Problems Faced by Trade Unions in India

The shortcomings or the weakness of the trade union movement in India are as follows:

  1. Lack of Balanced Growth: Trade unions are often associated with big industrial houses. A vast majority of the working population is without any union backing. The entire agricultural sector is highly unorganized in India. The agricultural workers are subject to all kinds of exploitation. The same is true with respect to those working in small scale and cottage industries. Lack of balanced growth of trade unions in all sectors is one of the major weakness of the trade union movement in India.
  2. Low Membership: Trade unions , with the exception of few have low membership. This is because many employees are not willing to join unions although they are ready to enjoy the benefits arising out of the union actions. The reasons for the hesitation of employees to join unions include, among others, the need to take pat in strikes and such other programmes, fear of pay cut and fear of punishment.
  3. Poor financial Position:  Low membership is one of the reasons for the poor financial position of the unions. Moreover, the subscription payable by every member is kept low. Some members may not even make a prompt payment of the small amount of subscription. These are also not very many sources from which unions can get funds. They may probably depend on contributions from philanthropists. The poor financial position can only weaken the trade union movement.
  4. Political Control: Most popular trade unions in India are affiliated to certain political parties. These political parties are only keen on making every grievance of the working class a political issue to attain political gains. As a result the problem only gets wide publicity and remains unsolved.
  5. Multiplicity of Unions:  Often there exists more than one union within the same industry each backed by a political party. These various unions have conflicting ideology. If one union comes out with a strike proposal another union may work against it. As a result, none of the unions is actually able to solve the problems of the workers.
  6. Inter-Union Rivalry:  The existence of many unions within a particular industry paves way for what is called inter-union rivalry. These unions do not work together for the cause of the workers. Each union may adopt a different approach to the problem. The inter-union rivalry may become a more serious problem of the workers. As a result, the employees are unable to derive the benefits of collective bargaining.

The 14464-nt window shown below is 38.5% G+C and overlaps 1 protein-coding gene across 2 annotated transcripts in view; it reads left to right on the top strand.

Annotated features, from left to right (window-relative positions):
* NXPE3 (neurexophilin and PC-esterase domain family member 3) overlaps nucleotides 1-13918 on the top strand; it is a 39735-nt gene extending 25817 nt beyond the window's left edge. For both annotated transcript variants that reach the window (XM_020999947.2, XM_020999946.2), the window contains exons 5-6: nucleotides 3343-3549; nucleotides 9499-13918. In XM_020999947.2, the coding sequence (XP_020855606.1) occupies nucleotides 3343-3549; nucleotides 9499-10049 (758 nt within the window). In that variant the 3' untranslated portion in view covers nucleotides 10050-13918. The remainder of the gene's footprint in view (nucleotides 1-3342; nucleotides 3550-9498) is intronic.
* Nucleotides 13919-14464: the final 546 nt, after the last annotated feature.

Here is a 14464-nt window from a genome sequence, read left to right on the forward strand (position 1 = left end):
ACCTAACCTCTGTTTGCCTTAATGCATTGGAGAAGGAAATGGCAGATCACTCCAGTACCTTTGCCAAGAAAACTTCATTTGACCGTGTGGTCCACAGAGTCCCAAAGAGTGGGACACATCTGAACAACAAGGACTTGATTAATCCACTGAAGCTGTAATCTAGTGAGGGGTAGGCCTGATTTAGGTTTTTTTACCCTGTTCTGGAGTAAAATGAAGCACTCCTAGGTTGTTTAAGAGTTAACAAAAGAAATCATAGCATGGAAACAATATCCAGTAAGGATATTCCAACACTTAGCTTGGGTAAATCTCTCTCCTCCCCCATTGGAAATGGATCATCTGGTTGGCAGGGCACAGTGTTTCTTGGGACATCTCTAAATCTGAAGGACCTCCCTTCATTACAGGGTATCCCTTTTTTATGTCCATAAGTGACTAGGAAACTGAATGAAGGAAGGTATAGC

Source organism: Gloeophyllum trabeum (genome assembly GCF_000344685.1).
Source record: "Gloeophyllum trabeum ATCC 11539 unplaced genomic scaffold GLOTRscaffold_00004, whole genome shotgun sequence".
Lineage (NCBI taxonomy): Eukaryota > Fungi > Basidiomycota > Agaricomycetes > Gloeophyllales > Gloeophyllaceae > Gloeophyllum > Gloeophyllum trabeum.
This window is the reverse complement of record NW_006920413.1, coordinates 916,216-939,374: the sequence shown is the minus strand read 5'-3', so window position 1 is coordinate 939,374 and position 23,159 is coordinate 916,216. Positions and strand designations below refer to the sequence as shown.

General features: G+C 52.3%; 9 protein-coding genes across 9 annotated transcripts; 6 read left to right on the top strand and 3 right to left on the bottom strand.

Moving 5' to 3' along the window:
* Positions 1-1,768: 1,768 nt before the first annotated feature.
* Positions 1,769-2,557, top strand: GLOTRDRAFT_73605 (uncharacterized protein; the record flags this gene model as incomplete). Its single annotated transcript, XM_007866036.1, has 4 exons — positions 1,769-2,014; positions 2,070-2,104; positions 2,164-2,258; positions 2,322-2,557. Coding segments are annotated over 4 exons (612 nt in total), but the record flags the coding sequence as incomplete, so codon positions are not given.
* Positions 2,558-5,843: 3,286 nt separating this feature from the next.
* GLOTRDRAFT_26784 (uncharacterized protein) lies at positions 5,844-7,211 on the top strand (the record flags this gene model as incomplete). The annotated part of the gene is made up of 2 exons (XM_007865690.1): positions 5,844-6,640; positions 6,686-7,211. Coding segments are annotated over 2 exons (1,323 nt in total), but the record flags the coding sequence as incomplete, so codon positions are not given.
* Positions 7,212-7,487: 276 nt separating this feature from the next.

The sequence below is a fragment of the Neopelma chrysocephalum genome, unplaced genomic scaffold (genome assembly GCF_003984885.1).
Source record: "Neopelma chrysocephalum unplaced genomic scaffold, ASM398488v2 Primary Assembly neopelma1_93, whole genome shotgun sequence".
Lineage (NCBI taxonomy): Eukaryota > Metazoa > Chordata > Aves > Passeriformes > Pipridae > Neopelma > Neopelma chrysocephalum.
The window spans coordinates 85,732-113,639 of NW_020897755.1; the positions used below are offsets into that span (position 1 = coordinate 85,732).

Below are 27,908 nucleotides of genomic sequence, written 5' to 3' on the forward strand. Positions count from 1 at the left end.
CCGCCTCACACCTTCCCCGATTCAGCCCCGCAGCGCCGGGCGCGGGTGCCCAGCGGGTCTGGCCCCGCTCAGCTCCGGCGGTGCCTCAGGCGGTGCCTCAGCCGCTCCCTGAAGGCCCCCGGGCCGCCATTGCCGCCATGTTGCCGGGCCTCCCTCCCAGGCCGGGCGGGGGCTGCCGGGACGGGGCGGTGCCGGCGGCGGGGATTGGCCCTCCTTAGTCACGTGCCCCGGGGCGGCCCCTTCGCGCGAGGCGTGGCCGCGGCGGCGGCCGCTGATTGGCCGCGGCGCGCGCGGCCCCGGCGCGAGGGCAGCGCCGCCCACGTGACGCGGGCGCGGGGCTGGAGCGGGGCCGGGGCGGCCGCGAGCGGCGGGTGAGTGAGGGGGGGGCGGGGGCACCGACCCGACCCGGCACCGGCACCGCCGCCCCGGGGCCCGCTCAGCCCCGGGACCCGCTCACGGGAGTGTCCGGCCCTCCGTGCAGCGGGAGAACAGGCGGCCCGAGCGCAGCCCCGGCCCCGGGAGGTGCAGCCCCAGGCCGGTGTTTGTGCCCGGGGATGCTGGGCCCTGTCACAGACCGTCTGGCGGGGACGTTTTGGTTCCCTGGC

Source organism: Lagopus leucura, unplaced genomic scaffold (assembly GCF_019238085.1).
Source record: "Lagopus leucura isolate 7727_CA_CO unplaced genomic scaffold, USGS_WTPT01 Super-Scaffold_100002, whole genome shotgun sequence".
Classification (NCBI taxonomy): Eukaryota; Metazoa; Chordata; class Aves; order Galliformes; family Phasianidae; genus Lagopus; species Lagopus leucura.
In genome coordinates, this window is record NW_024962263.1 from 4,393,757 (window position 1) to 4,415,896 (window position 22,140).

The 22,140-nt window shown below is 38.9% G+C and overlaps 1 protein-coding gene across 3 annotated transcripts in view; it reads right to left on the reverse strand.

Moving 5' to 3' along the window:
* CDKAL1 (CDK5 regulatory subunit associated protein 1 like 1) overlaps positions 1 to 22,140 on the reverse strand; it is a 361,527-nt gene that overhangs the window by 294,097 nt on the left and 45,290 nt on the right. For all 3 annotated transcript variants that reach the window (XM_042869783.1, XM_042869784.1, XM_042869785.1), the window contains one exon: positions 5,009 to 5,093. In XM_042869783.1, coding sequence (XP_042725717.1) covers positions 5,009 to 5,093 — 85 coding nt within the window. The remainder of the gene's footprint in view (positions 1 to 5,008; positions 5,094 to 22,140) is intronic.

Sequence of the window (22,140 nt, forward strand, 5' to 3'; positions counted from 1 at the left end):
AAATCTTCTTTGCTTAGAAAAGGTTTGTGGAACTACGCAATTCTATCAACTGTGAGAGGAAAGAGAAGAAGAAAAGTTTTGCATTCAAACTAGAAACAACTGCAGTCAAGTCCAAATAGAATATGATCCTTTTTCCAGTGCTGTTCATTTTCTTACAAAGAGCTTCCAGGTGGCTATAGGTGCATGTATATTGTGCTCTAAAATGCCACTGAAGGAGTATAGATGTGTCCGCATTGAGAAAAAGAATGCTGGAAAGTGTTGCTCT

7. Lack of able Leaders:  Another barrier to the growth of trade unions is the lack of able leaders. Some union leaders give a strike call even for petty problems that can easily be resolved through talks. On the other hand, there are leaders who have secret pact with the management. They get bribes from the government and work against the interests of the employees. Some leaders don’t convene a meeting of the general body at all even when a crisis develops. They take unilateral decisions that are thrust on the employees.
  8. Lack of Recognition:  Most management is not prepared to recognize trade unions. This happens because of any of the following reason.
    • The existence of low membership that reduces the bargaining power of the union.
    • The existence of more unions within the same industry.
    • Inter-union rivalry.
    • The indifferent attitude of the employees themselves towards trade unions.
  9. Opposition from Employers: Apart from the fact that most employers are not prepared to recognize trade unions, they also do not let their employees from a union. This the employers are able to achieve by adopting certain punitive measures like intimidating employees victimizing union leaders, initiating disciplinary action against employees indulging in union activities and so on. Some employers also start rival unions with the support of certain employees. Sometimes, they may go to the extent of bribing union leaders to avert a strike or such similar show of protest by employees. The employers fail to understand that the union enables the employees to express their grievances in a democratic manner and can also be used as a means of promoting better labor management relationships.
  10. Indifferent Attitude of the Members:  Union leaders alone cannot be blamed for the weakness of the trade union movement. The indifferent attitude of the members of certain unions is also a barrier. Some members do not even make a prompt payment of the subscription amount. The treasurer of the union has to go behind them, remind and persuade them to pay the subscription that is often a very small amount. There are on the other hand, members who do not attend the general body meetings nor do they bother to know what is discussed in such meetings. There are still others who do not take part at all in any of the programmes of the union organized to press the demands of the employees like slogan shouting procession, demonstration, hunger strike etc. Members generally expect the office-bearers to do all that is necessary to achieve the demands.

4 thoughts on “Problems Faced by Trade Unions in India

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